In this, as in other mythological stories, we must not suppose that the idea is based on a fact, but the idea gave rise to the tale, and thus received, as it were, a concrete body.
-Dictionary of Greek and Roman Biography and Mythology, Theoi.com (entry on Hermaphroditos)
I find this quote fascinating, not only because Hermaphroditos is a fascinating and complex god, but also because it seems a loose thread to pull in the tangled knot of the big, big question: How does a god become a god?
It is food for thought: Are we god-creators? Have we, by our ideas through tales becoming concrete bodies, given them their forms? Has their evolution from primordial Truth been tandem to ours, or even tied to it as we are to theirs? Are gods static or dynamic?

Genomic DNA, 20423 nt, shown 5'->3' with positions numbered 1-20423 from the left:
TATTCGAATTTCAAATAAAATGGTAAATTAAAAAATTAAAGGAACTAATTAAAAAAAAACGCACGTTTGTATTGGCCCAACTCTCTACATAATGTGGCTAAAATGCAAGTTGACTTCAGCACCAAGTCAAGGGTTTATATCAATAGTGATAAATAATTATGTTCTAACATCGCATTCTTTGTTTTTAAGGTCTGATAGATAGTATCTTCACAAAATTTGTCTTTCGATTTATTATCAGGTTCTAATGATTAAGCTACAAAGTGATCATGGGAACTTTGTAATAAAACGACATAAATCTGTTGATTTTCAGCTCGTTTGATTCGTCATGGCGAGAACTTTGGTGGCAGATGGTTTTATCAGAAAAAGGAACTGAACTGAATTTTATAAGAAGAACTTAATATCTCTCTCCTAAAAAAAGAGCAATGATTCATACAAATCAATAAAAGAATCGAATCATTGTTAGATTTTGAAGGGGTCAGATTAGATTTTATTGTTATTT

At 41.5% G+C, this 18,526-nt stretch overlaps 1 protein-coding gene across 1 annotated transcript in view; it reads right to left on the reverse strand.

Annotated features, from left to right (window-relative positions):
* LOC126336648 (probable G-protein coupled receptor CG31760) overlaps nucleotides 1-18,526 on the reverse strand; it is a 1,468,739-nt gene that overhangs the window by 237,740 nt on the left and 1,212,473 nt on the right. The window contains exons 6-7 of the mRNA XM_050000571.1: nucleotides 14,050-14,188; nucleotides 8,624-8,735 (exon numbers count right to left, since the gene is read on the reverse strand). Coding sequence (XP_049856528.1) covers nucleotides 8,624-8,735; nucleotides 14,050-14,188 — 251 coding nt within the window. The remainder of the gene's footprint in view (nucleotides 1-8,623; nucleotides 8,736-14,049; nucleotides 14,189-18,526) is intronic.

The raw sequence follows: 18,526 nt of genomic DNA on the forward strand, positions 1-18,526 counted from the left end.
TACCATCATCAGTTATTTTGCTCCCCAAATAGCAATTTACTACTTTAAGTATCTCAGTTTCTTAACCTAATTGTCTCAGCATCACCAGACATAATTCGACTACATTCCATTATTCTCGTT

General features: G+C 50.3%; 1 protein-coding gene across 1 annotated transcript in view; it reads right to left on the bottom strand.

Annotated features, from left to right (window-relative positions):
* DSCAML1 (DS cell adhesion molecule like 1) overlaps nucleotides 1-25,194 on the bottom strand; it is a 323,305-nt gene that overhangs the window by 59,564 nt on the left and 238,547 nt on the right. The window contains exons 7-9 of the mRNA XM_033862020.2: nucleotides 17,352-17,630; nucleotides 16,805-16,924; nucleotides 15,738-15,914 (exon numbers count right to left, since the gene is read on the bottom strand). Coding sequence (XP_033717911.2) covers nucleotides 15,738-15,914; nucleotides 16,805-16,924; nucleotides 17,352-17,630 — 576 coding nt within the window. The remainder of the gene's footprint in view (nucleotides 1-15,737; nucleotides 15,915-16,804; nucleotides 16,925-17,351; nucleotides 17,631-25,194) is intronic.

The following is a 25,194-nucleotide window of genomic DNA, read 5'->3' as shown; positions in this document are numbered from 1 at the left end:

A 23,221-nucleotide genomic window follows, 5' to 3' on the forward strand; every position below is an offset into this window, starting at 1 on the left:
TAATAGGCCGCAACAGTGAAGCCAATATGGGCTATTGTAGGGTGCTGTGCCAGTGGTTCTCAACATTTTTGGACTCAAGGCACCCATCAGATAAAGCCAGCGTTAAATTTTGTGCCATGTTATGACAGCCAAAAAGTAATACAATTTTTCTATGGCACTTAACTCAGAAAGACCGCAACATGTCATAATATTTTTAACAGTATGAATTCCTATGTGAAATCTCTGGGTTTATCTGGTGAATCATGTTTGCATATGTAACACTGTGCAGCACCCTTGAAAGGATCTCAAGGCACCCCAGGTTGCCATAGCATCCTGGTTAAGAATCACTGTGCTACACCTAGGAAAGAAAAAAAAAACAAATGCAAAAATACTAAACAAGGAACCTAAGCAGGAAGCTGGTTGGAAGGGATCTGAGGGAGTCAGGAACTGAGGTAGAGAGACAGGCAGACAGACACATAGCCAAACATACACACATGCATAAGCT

We know human conceptions of a god’s purview change over time, but could this be indicative of an actual change in the god? Did Hermes, for example, in his youth hold dominion mostly over flocks, herds, fertility, and boundaries, but as he grew and developed into maturity, add to that dominion the finer points of language, writing, astronomy, mathematics, gymnastics, etc., just as the people over whom he is a god, also developed in these areas?
I am a dyed-in-wool hard polytheist who is deeply enthralled by what I call the “logistics of godhood”. These questions are my meat and my milk.
Oh, the mind-churning pleasure!
-winks and exits dramatically stage left-